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Just Like Us

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Everything was going wrong, Andromeda thought, thirteen and standing in front of her bedroom mirror. Beyond the door she could hear Cissy chattering away at Bella. She hoped they wouldn't come in. It wasn't often that Andromeda did this sort of thing, and she didn't want people to call her  vain.  People called Cissy  vain  all the time, and Andromeda saw how much it hurt her little sister, though Cissy would never admit it.

Andromeda stood in front of the mirror, clad in glittering dress robes — they were from Madame Malkins' new collection, and the most expensive one in the shop. Mother had gotten them for Andromeda's first attendance at the Malfoy Ball that weekend, and they were just as beautiful as the ones Bella wore. Andromeda had nearly cried with joy when she had seen the precious thing.

But something wasn't right. The frock was stunning, of course, but Andromeda was not; people always said she looked just like Bella, but she didn't see it. Looking away from the mirror, she fumbled with the buttons.

The door opened, and Andromeda jumped. Bella looked in, Cissy behind her.

Cissy squealed. "Oh, you look wonderful!" She turned to Bella. "Don't you think she looks wonderful?"

"Shut up, Cissy," Andromeda bit out. "I don't. I look ridiculous."

"You're being ridiculous." Bella walked towards her. She surveyed Andromeda up and down, and ran a hand through her younger sister's brown hair. "You look— wait."

She moved to the dresser and took a pin in her mouth, moving to stand behind Andromeda and beginning to twist her hair. Cissy leaned against a wardrobe and watched, looking delighted. Finally, Bella stepped back. "There," she said, meeting Andromeda's gaze through the mirror. "You look refined — delicate. Like a flower."

Andromeda felt happiness explode inside her. Bella thought she looked pretty. She looked at herself again in the mirror. The same pale skin she'd always had, same regal nose — slightly upturned at the end — same brown eyes. But she could also see someone else, someone older and decidedly beautiful. Someone who bore striking resemblance to the girl whose lips were now slightly curved with pride.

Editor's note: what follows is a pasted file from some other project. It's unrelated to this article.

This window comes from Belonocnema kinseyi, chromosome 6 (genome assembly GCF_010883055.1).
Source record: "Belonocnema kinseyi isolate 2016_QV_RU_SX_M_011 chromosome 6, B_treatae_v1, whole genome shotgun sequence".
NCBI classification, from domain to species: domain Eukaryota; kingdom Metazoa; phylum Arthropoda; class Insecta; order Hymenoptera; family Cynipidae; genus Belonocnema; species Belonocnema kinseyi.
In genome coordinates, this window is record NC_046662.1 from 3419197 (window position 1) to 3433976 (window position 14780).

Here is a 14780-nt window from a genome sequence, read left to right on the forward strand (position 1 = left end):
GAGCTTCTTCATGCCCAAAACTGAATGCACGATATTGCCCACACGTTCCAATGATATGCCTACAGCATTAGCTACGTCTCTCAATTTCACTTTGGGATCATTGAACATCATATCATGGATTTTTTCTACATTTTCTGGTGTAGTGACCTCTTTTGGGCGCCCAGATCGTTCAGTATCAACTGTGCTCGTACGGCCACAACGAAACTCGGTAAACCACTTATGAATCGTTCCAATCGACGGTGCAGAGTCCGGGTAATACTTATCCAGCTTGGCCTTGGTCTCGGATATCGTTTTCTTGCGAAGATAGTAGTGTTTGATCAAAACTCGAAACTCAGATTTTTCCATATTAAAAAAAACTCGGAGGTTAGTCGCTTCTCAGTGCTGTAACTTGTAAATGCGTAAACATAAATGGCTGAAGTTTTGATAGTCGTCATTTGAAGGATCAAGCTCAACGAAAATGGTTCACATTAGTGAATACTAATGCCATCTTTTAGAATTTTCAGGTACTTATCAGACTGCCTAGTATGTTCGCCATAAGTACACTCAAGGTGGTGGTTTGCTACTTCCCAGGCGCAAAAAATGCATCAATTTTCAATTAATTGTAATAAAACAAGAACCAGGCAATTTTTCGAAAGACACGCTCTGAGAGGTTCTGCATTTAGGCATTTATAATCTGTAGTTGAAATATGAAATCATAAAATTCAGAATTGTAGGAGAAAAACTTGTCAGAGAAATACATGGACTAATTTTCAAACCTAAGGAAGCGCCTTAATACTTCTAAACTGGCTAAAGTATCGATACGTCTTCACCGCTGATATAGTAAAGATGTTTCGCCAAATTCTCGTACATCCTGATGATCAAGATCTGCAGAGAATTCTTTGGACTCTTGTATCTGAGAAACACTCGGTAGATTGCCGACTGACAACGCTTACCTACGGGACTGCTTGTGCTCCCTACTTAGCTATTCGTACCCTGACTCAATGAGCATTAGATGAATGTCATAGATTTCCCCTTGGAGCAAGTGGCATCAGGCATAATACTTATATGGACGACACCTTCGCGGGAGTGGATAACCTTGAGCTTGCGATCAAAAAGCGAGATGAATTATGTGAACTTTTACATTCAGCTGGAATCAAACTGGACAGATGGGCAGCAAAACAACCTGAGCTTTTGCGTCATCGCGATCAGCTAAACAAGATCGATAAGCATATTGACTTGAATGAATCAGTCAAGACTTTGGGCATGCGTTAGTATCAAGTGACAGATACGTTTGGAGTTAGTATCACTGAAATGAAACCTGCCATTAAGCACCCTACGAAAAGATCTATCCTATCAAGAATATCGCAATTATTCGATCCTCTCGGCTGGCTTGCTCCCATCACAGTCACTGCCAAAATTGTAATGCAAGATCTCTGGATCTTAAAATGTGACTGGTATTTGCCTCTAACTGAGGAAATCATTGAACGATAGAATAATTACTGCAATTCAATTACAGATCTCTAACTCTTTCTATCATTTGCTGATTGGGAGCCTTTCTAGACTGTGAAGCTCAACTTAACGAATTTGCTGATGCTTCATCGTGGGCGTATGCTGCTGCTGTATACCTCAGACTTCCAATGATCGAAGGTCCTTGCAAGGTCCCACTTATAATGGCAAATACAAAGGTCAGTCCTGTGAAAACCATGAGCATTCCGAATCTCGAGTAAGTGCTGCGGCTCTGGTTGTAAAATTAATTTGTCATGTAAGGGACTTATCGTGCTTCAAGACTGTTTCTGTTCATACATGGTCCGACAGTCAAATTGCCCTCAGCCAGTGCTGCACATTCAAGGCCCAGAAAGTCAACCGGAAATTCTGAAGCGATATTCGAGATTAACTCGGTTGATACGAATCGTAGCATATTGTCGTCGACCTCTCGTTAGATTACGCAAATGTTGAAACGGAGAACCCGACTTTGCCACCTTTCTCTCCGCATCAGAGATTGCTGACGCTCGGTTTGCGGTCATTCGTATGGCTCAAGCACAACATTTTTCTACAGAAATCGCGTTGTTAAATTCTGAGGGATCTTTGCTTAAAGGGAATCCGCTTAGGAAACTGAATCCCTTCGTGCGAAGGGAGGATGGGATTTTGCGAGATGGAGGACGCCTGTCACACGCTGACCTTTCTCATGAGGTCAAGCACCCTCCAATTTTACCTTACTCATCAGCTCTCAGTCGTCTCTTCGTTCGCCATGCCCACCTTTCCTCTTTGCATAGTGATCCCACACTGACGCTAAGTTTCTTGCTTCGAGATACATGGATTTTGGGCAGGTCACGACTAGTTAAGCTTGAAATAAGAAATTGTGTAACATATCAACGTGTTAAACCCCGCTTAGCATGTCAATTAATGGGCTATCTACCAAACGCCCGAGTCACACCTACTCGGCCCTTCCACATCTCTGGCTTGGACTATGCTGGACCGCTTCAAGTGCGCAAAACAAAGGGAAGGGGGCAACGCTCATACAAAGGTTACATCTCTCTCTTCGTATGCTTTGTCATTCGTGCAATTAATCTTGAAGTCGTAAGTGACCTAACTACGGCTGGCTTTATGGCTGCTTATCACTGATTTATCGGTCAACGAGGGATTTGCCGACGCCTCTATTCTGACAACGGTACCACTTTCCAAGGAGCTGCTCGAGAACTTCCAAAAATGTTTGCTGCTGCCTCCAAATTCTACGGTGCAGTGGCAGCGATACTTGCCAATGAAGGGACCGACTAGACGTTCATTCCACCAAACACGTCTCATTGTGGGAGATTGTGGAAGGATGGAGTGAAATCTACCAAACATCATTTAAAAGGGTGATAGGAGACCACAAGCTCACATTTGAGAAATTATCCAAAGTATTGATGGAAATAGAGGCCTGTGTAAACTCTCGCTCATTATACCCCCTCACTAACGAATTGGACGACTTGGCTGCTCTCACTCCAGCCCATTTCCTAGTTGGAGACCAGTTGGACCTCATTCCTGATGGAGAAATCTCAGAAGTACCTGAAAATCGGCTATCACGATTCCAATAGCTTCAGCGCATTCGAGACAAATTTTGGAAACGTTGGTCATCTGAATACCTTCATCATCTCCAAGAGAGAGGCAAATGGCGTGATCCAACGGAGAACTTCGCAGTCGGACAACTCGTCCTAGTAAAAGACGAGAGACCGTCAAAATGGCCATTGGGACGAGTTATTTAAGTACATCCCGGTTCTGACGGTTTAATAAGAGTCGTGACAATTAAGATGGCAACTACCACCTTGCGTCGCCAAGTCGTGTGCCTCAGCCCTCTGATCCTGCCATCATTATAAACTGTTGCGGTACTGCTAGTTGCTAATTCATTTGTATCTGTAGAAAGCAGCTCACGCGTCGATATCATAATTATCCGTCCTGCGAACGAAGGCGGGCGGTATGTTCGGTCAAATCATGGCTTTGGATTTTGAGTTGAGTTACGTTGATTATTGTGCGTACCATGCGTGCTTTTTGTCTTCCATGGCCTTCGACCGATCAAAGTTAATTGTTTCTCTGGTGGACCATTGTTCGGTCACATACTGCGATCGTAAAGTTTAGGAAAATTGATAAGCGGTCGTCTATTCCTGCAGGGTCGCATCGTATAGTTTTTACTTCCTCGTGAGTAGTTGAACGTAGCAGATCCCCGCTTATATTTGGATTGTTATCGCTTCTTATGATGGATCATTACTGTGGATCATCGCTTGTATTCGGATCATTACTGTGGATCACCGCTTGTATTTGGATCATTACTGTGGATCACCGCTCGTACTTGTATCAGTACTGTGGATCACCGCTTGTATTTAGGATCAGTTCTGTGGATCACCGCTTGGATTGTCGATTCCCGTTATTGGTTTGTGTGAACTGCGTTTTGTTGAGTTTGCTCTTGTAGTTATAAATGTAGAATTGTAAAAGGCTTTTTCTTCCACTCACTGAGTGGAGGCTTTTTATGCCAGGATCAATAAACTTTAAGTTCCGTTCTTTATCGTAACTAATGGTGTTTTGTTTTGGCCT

She watched Bella leave the room, and then Cissy rushed to Andromeda's side. "You look just like Bella," she whispered before following their sister out the door.

In the mirror, Andromeda smiled.

"So he's a Muggle-born," Mother said coldly. By the fire, Father seemed to be a pillar of stone, expression stormy.

Andromeda grit her teeth and crossed her arms in front of her. "Yes, Mother."

"And you want to… marry this fool."

"He's not a fool," Andromeda said. "He got the highest N.E.W.T.s of the school last year—and he's..." She hesitated. "He's a good man." And I love him.

The silence stretched out until Andromeda could hear her own words ringing in the walls of the house. She knew Bella and Cissy were eavesdropping outside the door. Suddenly Father moved, turning towards her, and the look in his eyes was chilling.

"I struggle," he began coldly, his tone harsh, "to understand why a woman of your position, of your rank, of your refinement — why my daughter, a member of this Noble House — would ever stoop so low as to waste a glance of a Mudblood, a Hufflepuff, and a man of his complexion."

Andromeda inhaled sharply. She had expected the other insults, but the last had taken her by surprise. She knew, of course, that her parents had declined to marry their daughters to Zabinis, and that there was some resistance to mingling with the Shafiq family, but she had never expected their prejudice to reach such extents; in fact, she had never even thought it worth mentioning to Ted.

Mother was holding up the photograph Andromeda had given her. It was one Andromeda particularly liked, with Ted standing in front of the gate to Hogsmeade and grinning widely, hands in his pockets. The grin was meant for her — she had been taking the picture. Her mother wrinkled her nose.

"I find him repulsive. Such a face — I shudder to imagine one of his kind, tarnishing our bloodline! And you dared offer him this option!" Her eyes fixed on Andromeda, dark with disappointment and anger. "Do you think I raised a daughter as beautiful and skilled as you only to send her off to breed with a mongrel?"

Andromeda was trembling. It took her a moment to regain her breath, but when she did she stepped forwards and snatched the photograph out of her mother's hands, eyes flashing.

Without another word, she exited the room. As she jerked the door open, Bella and Cissy stepped back. Bella was smiling smugly; Cissy looked affronted. They both probably thought Andromeda was storming up to her room to pout.